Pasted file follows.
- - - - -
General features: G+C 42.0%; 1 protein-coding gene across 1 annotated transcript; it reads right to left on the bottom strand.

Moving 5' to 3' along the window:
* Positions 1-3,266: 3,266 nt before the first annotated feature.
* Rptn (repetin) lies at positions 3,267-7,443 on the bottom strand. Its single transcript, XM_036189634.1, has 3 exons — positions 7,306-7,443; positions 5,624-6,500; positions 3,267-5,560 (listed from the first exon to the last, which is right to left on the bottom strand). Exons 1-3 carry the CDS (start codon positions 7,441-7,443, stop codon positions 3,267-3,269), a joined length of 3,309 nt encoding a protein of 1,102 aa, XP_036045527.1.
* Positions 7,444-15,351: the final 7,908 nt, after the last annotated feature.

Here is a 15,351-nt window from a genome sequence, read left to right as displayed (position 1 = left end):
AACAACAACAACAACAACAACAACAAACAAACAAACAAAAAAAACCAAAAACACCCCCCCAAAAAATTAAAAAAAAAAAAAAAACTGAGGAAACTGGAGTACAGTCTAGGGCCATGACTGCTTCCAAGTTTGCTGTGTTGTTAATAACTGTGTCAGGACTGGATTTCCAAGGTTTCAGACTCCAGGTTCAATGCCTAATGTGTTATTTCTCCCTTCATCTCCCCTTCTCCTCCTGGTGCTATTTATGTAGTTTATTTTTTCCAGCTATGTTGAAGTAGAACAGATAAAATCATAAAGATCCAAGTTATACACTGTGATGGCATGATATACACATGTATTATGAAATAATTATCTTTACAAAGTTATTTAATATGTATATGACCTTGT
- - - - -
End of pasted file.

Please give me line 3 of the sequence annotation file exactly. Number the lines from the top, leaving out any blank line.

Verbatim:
* Positions 1-3,266: 3,266 nt before the first annotated feature.